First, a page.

Monday, Sep 21, 2009

Writing the Treatment

Well, it looks as though my post on scriptwriting “really packed a wallop”, as our very own Skye commented. 🙂 So today we’ll continue our discussion and talk a little bit about treatments. 

What is a treatment? A treatment is simply an outline of a screenplay. It is written in the third person and in the present tense and does not include dialogue. 

Once you have decided on an idea for your screenplay or stage play, you will need to write a treatment and a synopsis. While a synopsis goes into considerable detail by outlining your play scene by scene, a treatment gives only an overview of your story. A treatment is usually used to pitch your screenplay to an agent or producer. 

The treatment could be considered the blueprint of your film. It ranges from 8-15 pages and is structured in three acts. 

A treatment will help keep you on track as you write your story. It will also reveal any plot holes. 

If your interest has been piqued, check out the Internet for samples of successful treatments. Then try writing one of your own.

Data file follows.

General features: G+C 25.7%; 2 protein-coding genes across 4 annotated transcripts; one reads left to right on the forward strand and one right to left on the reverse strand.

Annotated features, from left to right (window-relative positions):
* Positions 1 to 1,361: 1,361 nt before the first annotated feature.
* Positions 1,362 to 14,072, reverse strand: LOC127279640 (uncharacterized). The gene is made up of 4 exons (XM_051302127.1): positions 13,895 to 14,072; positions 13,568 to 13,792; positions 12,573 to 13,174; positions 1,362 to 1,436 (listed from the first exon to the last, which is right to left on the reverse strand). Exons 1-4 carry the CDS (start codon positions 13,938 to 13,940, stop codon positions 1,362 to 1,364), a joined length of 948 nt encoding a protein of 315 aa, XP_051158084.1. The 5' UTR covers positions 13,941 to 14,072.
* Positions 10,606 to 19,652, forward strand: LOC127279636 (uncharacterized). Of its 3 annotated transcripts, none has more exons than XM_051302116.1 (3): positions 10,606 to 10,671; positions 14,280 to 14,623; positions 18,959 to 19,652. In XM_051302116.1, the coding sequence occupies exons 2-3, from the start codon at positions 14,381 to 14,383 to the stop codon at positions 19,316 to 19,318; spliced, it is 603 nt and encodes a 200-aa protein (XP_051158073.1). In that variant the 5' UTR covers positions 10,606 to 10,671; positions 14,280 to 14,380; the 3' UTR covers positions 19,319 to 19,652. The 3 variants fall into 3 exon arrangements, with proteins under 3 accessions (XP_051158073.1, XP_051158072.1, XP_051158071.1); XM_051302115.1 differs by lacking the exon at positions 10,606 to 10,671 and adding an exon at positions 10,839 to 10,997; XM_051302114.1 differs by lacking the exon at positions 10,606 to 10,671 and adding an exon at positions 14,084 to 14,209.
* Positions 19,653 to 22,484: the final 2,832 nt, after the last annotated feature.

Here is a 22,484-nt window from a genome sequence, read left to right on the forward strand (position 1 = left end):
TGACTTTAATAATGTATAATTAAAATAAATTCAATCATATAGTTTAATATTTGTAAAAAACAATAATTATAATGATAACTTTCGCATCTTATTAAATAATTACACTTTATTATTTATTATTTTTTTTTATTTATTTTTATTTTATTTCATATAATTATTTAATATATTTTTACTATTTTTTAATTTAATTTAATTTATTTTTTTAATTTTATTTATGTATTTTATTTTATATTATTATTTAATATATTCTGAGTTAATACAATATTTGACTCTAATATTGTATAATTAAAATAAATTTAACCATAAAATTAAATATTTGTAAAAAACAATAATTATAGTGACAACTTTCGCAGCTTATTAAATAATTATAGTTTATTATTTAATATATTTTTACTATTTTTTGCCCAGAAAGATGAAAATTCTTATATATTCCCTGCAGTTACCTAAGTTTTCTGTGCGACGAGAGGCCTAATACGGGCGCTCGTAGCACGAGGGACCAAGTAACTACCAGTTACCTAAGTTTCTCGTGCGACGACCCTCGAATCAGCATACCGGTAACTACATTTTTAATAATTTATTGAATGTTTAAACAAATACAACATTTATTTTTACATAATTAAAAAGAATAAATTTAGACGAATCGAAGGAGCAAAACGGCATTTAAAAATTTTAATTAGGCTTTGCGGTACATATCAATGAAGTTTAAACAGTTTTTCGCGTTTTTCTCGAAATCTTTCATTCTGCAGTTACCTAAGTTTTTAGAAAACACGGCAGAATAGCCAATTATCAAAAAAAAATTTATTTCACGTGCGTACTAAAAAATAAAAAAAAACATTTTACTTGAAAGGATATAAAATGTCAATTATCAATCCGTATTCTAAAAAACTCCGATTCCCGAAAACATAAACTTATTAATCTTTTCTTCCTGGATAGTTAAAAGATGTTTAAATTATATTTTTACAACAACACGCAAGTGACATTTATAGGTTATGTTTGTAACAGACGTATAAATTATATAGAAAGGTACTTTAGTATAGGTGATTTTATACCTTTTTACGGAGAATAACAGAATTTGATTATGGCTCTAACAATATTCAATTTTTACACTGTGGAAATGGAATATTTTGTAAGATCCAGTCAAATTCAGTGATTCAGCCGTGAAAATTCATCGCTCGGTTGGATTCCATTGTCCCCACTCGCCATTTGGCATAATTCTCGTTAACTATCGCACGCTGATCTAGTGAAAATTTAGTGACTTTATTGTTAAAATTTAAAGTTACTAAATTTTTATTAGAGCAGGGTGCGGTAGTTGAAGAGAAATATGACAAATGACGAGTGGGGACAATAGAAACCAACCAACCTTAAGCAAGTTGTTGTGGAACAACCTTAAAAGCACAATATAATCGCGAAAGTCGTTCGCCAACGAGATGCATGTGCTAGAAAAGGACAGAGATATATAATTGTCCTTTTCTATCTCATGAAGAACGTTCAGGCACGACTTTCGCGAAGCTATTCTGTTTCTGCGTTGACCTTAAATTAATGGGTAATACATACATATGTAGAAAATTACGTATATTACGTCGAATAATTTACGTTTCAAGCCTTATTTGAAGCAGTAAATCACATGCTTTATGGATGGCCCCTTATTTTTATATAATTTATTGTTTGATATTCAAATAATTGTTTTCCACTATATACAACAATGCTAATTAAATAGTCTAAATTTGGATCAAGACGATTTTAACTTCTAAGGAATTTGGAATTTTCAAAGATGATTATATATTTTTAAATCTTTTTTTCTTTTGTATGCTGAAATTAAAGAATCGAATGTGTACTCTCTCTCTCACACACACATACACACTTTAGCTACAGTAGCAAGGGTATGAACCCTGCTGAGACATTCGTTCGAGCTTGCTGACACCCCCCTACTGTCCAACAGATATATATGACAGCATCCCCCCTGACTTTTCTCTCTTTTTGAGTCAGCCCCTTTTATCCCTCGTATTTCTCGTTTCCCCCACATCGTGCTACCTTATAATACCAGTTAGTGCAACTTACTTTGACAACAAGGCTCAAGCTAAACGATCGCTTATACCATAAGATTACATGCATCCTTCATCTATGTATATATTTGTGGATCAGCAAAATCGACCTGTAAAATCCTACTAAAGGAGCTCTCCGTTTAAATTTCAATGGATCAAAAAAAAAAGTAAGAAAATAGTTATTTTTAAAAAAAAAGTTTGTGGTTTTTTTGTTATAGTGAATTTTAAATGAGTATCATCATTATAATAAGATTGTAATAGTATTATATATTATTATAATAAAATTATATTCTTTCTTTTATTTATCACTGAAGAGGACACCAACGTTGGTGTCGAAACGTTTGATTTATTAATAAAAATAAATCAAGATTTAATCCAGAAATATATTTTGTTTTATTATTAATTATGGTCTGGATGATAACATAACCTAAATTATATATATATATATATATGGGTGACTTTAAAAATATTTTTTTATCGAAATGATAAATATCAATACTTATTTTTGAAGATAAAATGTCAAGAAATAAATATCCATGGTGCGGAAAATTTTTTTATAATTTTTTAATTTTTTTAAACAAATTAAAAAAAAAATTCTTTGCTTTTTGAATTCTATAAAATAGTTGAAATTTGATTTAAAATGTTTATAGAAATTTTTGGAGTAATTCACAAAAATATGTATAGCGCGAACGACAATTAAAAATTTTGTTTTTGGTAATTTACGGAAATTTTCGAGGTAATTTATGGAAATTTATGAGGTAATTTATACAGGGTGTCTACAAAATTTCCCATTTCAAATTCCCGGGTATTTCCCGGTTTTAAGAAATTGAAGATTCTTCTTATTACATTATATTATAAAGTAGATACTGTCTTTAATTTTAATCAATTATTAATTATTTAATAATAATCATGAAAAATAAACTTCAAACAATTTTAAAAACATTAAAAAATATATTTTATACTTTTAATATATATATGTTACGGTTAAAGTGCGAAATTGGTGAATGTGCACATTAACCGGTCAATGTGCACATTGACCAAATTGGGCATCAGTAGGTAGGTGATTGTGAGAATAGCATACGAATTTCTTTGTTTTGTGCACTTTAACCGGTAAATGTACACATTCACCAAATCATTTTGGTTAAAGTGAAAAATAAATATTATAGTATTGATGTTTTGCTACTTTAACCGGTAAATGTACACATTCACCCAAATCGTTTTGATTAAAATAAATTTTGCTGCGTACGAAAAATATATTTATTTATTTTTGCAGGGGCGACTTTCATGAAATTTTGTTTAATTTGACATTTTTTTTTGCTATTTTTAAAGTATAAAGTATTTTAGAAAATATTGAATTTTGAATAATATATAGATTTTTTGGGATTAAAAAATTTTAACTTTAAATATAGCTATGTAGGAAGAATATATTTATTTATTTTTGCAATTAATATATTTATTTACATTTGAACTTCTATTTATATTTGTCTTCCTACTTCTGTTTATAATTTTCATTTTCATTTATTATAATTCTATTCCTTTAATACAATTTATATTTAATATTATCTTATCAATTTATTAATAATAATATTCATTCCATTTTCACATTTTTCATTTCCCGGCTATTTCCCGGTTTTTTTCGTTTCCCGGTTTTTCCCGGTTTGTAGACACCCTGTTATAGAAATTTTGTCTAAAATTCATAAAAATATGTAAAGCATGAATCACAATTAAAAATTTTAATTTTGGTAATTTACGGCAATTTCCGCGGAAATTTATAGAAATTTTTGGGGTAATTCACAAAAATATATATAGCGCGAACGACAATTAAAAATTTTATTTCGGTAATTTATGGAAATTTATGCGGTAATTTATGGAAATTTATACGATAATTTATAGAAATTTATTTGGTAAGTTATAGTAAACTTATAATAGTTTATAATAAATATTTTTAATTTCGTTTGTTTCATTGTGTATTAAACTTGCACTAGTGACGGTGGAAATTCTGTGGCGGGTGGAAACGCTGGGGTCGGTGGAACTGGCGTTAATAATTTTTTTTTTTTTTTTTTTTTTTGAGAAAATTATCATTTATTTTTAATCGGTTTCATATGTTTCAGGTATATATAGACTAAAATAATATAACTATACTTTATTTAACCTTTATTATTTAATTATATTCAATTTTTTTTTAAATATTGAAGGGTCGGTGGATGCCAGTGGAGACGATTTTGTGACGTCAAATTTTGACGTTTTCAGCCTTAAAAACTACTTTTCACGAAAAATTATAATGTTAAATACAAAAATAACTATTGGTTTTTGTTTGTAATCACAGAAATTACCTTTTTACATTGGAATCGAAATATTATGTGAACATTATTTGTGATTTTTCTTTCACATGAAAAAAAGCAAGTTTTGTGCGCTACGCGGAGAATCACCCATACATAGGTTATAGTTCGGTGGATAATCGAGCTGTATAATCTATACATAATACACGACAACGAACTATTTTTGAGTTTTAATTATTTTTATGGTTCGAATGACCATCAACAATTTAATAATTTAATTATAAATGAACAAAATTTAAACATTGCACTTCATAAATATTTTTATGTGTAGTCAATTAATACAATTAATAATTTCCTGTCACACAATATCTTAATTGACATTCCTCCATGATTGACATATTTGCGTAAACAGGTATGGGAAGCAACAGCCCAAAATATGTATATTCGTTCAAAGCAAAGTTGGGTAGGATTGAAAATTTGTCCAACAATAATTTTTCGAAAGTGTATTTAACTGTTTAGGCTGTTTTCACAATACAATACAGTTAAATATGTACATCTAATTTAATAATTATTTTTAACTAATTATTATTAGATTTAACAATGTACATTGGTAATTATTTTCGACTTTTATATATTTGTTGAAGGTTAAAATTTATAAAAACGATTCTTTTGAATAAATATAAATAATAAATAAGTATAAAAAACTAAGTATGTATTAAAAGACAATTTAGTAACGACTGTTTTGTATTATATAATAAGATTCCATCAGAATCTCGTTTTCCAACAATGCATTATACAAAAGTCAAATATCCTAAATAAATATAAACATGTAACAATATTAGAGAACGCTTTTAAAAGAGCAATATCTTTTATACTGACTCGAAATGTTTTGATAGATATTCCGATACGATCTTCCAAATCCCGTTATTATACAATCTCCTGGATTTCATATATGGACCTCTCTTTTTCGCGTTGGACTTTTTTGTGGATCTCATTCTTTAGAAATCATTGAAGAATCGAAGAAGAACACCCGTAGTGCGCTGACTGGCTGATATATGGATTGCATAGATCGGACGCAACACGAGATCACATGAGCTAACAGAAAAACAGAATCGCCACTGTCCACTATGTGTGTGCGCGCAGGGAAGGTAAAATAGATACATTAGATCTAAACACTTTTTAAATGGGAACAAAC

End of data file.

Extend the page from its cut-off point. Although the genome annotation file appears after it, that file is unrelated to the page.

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2 thoughts on “Writing the Treatment

  1. How interesting! Mary Ann, this is unexamined territory for me; the only time I heard of ‘treatment’ was in the midst of a comedy show–I will have to give this some thought and do a little research. Are you contemplating a script?


    September 21, 2009 at 3:32 PM

    • I took a scriptwriting course some years back and wrote a couple of treatments for business documentary videos. This is a good way to earn extra income, by the way. Treatments and scripts are written not only for films but also for businesses.

      September 21, 2009 at 3:44 PM